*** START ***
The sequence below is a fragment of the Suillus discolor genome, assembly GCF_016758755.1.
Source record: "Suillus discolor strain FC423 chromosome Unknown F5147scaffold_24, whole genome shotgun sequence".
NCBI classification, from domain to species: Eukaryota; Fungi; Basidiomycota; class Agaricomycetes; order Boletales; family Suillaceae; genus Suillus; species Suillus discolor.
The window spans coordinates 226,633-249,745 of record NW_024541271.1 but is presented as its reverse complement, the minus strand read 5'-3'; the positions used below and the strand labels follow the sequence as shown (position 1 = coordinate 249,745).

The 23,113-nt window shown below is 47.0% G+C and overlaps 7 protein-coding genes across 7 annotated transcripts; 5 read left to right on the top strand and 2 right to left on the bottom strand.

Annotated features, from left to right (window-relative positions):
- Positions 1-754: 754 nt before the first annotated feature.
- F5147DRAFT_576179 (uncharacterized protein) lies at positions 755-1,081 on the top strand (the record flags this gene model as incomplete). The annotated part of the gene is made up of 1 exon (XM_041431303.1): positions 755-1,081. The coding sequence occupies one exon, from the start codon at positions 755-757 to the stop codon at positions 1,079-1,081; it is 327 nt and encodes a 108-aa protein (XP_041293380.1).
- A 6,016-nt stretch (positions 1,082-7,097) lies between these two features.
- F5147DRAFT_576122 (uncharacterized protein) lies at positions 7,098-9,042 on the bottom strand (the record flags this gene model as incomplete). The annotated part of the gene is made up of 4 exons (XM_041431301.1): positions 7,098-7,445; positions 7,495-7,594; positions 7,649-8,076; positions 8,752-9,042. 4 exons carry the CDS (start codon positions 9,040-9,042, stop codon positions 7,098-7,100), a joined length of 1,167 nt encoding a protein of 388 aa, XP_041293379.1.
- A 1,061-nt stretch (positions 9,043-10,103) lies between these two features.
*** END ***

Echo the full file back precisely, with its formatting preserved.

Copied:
The sequence below is a fragment of the Suillus discolor genome, assembly GCF_016758755.1.
Source record: "Suillus discolor strain FC423 chromosome Unknown F5147scaffold_24, whole genome shotgun sequence".
NCBI classification, from domain to species: Eukaryota; Fungi; Basidiomycota; class Agaricomycetes; order Boletales; family Suillaceae; genus Suillus; species Suillus discolor.
The window spans coordinates 226,633-249,745 of record NW_024541271.1 but is presented as its reverse complement, the minus strand read 5'-3'; the positions used below and the strand labels follow the sequence as shown (position 1 = coordinate 249,745).

The 23,113-nt window shown below is 47.0% G+C and overlaps 7 protein-coding genes across 7 annotated transcripts; 5 read left to right on the top strand and 2 right to left on the bottom strand.

Annotated features, from left to right (window-relative positions):
- Positions 1-754: 754 nt before the first annotated feature.
- F5147DRAFT_576179 (uncharacterized protein) lies at positions 755-1,081 on the top strand (the record flags this gene model as incomplete). The annotated part of the gene is made up of 1 exon (XM_041431303.1): positions 755-1,081. The coding sequence occupies one exon, from the start codon at positions 755-757 to the stop codon at positions 1,079-1,081; it is 327 nt and encodes a 108-aa protein (XP_041293380.1).
- A 6,016-nt stretch (positions 1,082-7,097) lies between these two features.
- F5147DRAFT_576122 (uncharacterized protein) lies at positions 7,098-9,042 on the bottom strand (the record flags this gene model as incomplete). The annotated part of the gene is made up of 4 exons (XM_041431301.1): positions 7,098-7,445; positions 7,495-7,594; positions 7,649-8,076; positions 8,752-9,042. 4 exons carry the CDS (start codon positions 9,040-9,042, stop codon positions 7,098-7,100), a joined length of 1,167 nt encoding a protein of 388 aa, XP_041293379.1.
- A 1,061-nt stretch (positions 9,043-10,103) lies between these two features.